Teva Pharmaceuticals. There is no other like it.
There is only one Israeli company that has managed to evolve into a genuine, real McCoy multinational with subsidiaries scattered around the world.
There is only one Israeli company that over the years has spent billions swallowing up other companies.
There is only one Israeli company in the pole position of a market worth tens of billions of dollars.
There is only one Israeli company whose shares have risen 1,200 percent in the last decade.
There is only one Israeli company for whom a moderate share price slip, just 15 percent, in the last couple of months, could cause $3 billion in value to evaporate.
Many investors in Teva discovered a new fact of life in the last month. Teva is, despite all, just another share. It can rise. And it can fall.
Trivial, isn't it? Teva is a company operating in a competitive environment. The market prices its goods, its managers are but flesh and blood, it takes calculated risks, and just as it succeeds, it can come a cropper.
Yet it transpires that many investors in Israel don't grasp that Teva isn't just a unique Israeli multinational, it's also just another share. They think Teva shares are akin to bonds - that they have some kind of stop-loss mechanism, that one might lose a few percent here or there, but over time it can only gain and gain and gain.
They have anecdotal evidence, too. Since Teva became the most popular share in Israeli investment portfolios a decade ago, hardly a year has passed without the share gaining ground, and a lot of ground. Here and there were a few unfortunate episodes when the entire Tel Aviv Stock Exchange sank, but that's about it.
That 1,200 percent leap in the last 10 years and 500 percent in the last five years has created not a few Israeli millionaires, some of them very heavy ones. The list would have to start with Eli Hurvitz, who accrued $300 million worth of shares; Sami Shamoon built up half a billion from his little investment in the 1980s; and a long line of Teva managers found their livelihood and that of their grandkids secured by Teva stock options. Then there are the heirs of the company's founders, such as Ruth Cheshin, who received more than $100 million worth of Teva stock from her parents.
There is also the legendary Arie Adler, who bought a 2 percent stake in Teva 15 years ago and clung grimly to the stock, even when doing time for securities offenses. He used every dividend to buy more Teva shares and today he's on the TheMarker Magazine list of Israel's 500 richest people, even though he steadfastly refuses to say how many Teva shares he has left - $100 million worth? A quarter-billion dollars' worth?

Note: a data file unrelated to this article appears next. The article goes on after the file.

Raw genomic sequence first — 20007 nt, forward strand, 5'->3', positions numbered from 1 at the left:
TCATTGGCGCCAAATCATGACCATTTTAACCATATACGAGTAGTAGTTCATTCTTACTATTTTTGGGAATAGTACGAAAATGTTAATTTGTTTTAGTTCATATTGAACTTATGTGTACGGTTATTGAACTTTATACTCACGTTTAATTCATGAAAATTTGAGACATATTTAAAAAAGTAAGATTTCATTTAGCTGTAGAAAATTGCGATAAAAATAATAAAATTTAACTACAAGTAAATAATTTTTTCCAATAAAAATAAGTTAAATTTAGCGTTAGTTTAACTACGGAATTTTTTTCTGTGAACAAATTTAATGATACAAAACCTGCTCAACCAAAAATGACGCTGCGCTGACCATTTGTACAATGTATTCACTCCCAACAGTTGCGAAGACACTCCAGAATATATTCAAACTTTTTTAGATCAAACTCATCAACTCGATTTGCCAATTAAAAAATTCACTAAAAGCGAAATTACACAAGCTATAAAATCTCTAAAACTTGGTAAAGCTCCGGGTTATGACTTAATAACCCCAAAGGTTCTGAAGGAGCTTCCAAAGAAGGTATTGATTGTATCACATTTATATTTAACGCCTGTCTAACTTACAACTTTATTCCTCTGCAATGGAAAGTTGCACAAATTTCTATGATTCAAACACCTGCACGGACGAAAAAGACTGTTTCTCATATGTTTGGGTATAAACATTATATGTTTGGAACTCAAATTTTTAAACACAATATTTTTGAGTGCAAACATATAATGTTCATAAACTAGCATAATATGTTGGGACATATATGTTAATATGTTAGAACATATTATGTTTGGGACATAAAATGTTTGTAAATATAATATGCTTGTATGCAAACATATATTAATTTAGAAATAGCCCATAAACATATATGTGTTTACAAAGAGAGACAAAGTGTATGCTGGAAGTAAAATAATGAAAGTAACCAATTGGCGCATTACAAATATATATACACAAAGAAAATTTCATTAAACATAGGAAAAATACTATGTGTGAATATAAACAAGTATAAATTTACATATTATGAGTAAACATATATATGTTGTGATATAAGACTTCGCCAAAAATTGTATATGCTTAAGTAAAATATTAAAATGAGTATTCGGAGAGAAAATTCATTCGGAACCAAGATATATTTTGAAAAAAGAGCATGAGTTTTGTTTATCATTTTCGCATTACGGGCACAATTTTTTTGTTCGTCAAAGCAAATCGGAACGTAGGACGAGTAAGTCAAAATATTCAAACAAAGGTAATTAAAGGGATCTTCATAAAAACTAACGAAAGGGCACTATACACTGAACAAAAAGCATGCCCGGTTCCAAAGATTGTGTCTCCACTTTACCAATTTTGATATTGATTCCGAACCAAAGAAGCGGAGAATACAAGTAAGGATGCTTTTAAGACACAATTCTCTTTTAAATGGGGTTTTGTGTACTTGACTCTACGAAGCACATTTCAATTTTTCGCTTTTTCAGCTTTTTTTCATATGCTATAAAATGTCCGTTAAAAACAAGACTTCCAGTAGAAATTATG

There are a whole slew of little investors for whom Teva is a fact of financial life, people who bought the stock in the first half of the 1990s. If they bought a few tens of thousands worth of its stock back then, it's now worth hundreds of thousands. Some have become very wealthy indeed.
And most slept well at night - until a few months ago. From time to time Teva had lost 5 percent or even 10 percent, this is true, but they were confident it was a dip, a blip, because this is Teva, the best company in Israel with its legendary management, with its four eye-popping financial statements a year, Teva, to which the adulatory press has attached every superlative in the book and then some.
Then suddenly Teva sank from $34 to $28 in the space of two months. Suddenly people found to their consternation that their investment portfolios were shrinking like violets. And they don't get it - the company's second-quarter financials were excellent, the company is raking in the cash and the future of the generic drug market just looks rosier by the day as the U.S. government struggles to lower health care costs.
You try to explain to them that Teva the titanic is just another stock. Shares have appropriate price ranges, multiples and market caps. The fact that a company's share price has mushroomed in the past doesn't mean it will do so in the future. In fact, if it rose 1,200 percent, the chances are that it won't do it again.
Israeli investment managers have come to realize that it's very risky for them not to hold some Teva stock, because of its enormous weight in the TASE indexes, and because of its performance. Anybody bereft of Teva shares stands to underperform the index. And so everybody today holds large amounts of Teva stock.
But now the portfolio managers and the Teva devotee in the street are learning a painful lesson: it may be the best company in Israel, but it isn't immune to risk. And so neither are they.
A portfolio in which Teva comprises 30 percent or more cannot be called diversified. And at the end of the day, a Teva share is not a bond.
To avoid inaccurate generalizations, we shall not compare Teva with giant American companies. Experience of the last decade has taught the cost of betting against Teva and its management. But do not ignore the bitter lesson learned by millions of American investors who linked much of their wealth to corporate icons that seemed bigger than life and utterly immune to failure. A stock is a stock is a stock. No more.
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